I'm wondering if the resonator would work more easily than the crystal. I tried buildng the setup mentioned, though with caps instead of without, and wasn't able to get things to work when usng a crystal. once soldered though, the crystal worked fine. I tried this on two different breadboards with two different ardys and 2 different crystals...(plus the 22pf caps).

 

Because the conductors are relatively close on a solderless breadboard, they tend to act a little like capacitors. Higher frequency (MHz) stuff tends to stop working on these, but can do better on a soldered breadboard.
Ok so then the most affordable option is probably to just focus on the resonator and a steady +5v, and then program the Mega168 in a real Arduino.
I have had good luck with Fundamental Logic. Their prices and delivery are excellent.
 
 
Myc 
Thanks ... looks like that's the most affordable option with shipping.  Added to the list.

Probably just smoothing capacitors of some kind.

All you really need is the chip and bootloader, resonator or crystal, and a steady 5v. A reset switch and pullup resistor are good too.

Heres an arduino on a breadboard.

 

There is a website around where they show you how to use an arduino to write the bootloader to other atmega168s so you don`t even need a programmer.

Ok so voodoobot pretty much answered all my questions in the shoutbox, but I'll leave this topic here in case anyone else has something to add.

Meanwhile, I (and voodoo) am seeking out a way to make an absolute bare minimum Arduino for under 5 dollars.  Not sure if it can be done, but I've started researching ATMega168-20PU prices, since it's the most expensive component.  I'll post my findings here as I continue to search.

$3.30 - http://www.onlinecomponents.com/product/3588566/ - A great deal.  Free ground shipping, too.  Unfortunately ... $35 minimum, so only worth it if you order a bunch of other stuff from them (or 12 ATMega's).  Maybe worth a one-time investment to have a whole bunch of chips on hand?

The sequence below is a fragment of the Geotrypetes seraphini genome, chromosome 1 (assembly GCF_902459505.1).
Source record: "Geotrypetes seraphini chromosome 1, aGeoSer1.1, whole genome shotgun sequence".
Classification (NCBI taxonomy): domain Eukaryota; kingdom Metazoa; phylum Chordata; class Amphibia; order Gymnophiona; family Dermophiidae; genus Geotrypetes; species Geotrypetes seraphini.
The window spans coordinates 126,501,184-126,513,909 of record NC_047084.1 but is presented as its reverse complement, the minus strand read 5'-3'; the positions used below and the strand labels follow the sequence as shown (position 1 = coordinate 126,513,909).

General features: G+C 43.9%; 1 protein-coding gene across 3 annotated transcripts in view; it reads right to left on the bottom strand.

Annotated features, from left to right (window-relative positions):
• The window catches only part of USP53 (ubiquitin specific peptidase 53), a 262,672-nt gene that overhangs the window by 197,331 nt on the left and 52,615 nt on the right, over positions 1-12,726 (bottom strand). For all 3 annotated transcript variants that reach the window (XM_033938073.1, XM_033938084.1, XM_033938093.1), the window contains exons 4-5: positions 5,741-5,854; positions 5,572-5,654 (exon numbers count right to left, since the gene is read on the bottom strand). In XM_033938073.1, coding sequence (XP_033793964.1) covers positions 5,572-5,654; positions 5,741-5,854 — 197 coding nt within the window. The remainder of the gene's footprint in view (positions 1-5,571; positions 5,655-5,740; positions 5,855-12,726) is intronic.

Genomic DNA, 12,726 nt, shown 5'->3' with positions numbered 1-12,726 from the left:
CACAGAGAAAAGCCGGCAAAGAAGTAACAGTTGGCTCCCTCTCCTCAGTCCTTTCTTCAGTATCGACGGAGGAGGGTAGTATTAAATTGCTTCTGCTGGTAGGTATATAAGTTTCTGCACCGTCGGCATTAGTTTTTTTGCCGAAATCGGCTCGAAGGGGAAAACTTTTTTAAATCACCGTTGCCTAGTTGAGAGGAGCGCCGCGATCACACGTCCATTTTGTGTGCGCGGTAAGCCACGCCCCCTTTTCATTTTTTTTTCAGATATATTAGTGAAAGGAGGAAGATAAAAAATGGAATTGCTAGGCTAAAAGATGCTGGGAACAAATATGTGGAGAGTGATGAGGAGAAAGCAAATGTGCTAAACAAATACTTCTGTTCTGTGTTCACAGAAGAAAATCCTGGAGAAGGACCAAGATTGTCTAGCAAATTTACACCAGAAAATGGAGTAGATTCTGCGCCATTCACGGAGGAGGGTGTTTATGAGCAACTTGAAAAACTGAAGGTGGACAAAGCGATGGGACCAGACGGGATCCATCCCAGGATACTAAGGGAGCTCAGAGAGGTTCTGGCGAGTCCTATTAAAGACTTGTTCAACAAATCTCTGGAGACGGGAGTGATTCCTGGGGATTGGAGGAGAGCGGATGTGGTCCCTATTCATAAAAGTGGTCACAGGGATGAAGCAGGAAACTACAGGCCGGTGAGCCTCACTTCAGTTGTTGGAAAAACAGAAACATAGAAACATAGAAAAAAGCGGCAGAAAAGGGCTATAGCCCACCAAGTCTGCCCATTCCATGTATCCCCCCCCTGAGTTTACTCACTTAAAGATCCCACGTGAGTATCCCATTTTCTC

$3.35 - http://www.sureelectronics.net/goods.php?id=717 - Shipping to California calculated at $4.18.

$3.68 - http://store.fundamentallogic.com/ecom/index.php?main_page=product_info&cPath=4_7&products_id=16&zenid=94c85636ee14e7f5cf827a12183e7458 - Calculated shipping to California was $2.27. 

$3.90 - http://www.seeedstudio.com/depot/atmega16820pu-28pin-dip-w-arduino-bootloader-p-55.html - My shipping (to California) was calculated at $2.58 for one chip.  

$4.11 - http://parts.digikey.com/1/parts/552130-ic-avr-mcu-16k-20mhz-28dip-atmega168-20pu.html - Couldn't see shipping costs without entering my payment info. 

$4.95 - http://www.sparkfun.com/commerce/product_info.php?products_id=8846 - If you're already ordering from SparkFun, it'll be more cost effective to throw this in your basket and pay a bit more for the product itself.  Plus, you don't have to worry about burning the Arduino bootlegger.  Not to mention ... who doesn't love SparkFun? 

$3.23 - https://emwcs.avnet.com/webapp/wcs/stores/servlet/Product_-1_500201_500201_part_0_3591975 - Don't be fooled by the low price ... shipping is $8.00.